The role of liquid cooling in the world of data centres

At Keysource we have been able to assist many customers with the challenges and demands of deploying liquid cooling into new and existing environments. By Steve Lorimer, Associate Director at Keysource

Depending on your sources, the Datacentre sector accounts for between 1-2% of all global electricity usage and there is continued pressure for operators to be more efficient. Energy and carbon are high on political agendas and we are likely to see more policy measures particularly if the UK is to reach our legally binding zero carbon target in the UK by 2050. The European Commission, meanwhile, is rolling out a hugely ambitious package of environmental measures and data centres are firmly in the firing line; the sector must be climate neutral by 2030, for instance.

IT aside, the vast majority of this power usage is due to cooling within the datacentre and the need to relocate heat away from the CPU. Traditionally, air cooling is the go-to solution and makes up for the vast majority of cooling solutions in the data centre world. Existing air-cooling systems are usually firmly embedded into the physical infrastructure of a data centre and are largely effective and still the best option for 60-70% of set ups.

However, where IT densities require some organisations are looking at the option of liquid cooling solutions either as an alternative or as a complementary element. The reason is simple – liquid cooling is much more effective at removing heat than air cooling. To put this into context, currently air cooling has 60kW/rack limitation, direct liquid cooling 70kW/rack limitation and full immersion/fanless liquid cooling 120kW/rack limitations. This is important as we are seeing rack densities continue to increase driven by consumer demands for faster and more complex services in certain applications. However, it is also fair to say that alternative cooling methods doesn’t need to exclusively sit with high performance compute and presents a great opportunity.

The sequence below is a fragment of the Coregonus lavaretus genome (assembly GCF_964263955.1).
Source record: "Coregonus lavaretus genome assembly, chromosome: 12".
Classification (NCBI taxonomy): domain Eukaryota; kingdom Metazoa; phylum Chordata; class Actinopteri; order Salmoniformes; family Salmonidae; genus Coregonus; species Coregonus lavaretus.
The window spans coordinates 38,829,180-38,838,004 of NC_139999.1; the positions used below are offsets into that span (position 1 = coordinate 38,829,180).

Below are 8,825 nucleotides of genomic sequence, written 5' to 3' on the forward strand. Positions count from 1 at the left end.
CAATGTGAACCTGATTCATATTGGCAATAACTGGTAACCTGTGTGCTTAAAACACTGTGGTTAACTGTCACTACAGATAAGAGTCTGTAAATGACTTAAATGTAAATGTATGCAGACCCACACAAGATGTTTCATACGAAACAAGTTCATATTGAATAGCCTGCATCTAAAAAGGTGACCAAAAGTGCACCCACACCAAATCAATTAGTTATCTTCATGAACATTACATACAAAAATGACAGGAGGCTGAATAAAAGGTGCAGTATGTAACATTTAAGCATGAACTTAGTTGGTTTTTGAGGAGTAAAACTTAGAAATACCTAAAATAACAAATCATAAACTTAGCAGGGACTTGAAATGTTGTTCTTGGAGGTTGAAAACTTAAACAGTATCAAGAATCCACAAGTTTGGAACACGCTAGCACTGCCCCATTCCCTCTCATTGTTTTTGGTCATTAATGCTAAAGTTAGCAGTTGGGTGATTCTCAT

What is the difference?

Although both air and liquid solutions meet the objective of absorbing heat from a CPU, the process for both is worlds apart. Most air-cooling systems take in cold air via the front of the unit and then exhausts hot air from the back. In the hot aisle/cold aisle arrangement, the rows of server racks are oriented so that the server “fronts” face each other in one row and the server “backs” face each other in another row. Cold supply air is then delivered directly to each cold aisle and can be matched to the server airflow requirements for maximum efficiency.

A direct liquid cooling system, circulates a liquid through a heat sink attached to the processor. As the liquid passes through the heat sink, heat is transferred from the hot processor to the cooler liquid. The high specific heat capacity of the cooling liquid/water means it is much more effective than air at removing the heat enabling higher densities to be achieved.

Finally, immersion cooling involves complete servers being submerged into a thermally conductive dielectric liquid or coolant. Heat is removed from the system by circulating liquid into direct contact with hot components, then through cool heat exchangers. Fluids suitable for immersion cooling have very good insulating properties to ensure that they can safely come into contact with energised electronic components.

Other Benefits of Liquid Cooling

In simple terms a liquid-cooled system can reduce a data centre facility’s overall power consumption and improve its power usage effectiveness (PUE) resulting in environmental benefits, including Improved power usage, reduced emission and overall less waste. The higher grade of heat rejected (70°C+) compared to air systems (<40°C) also opens the doors to heat reuse/recovery opportunities; through symbiotic relationships with industries that require continuous hot water for their industrial processes and produces less noise than air cooling.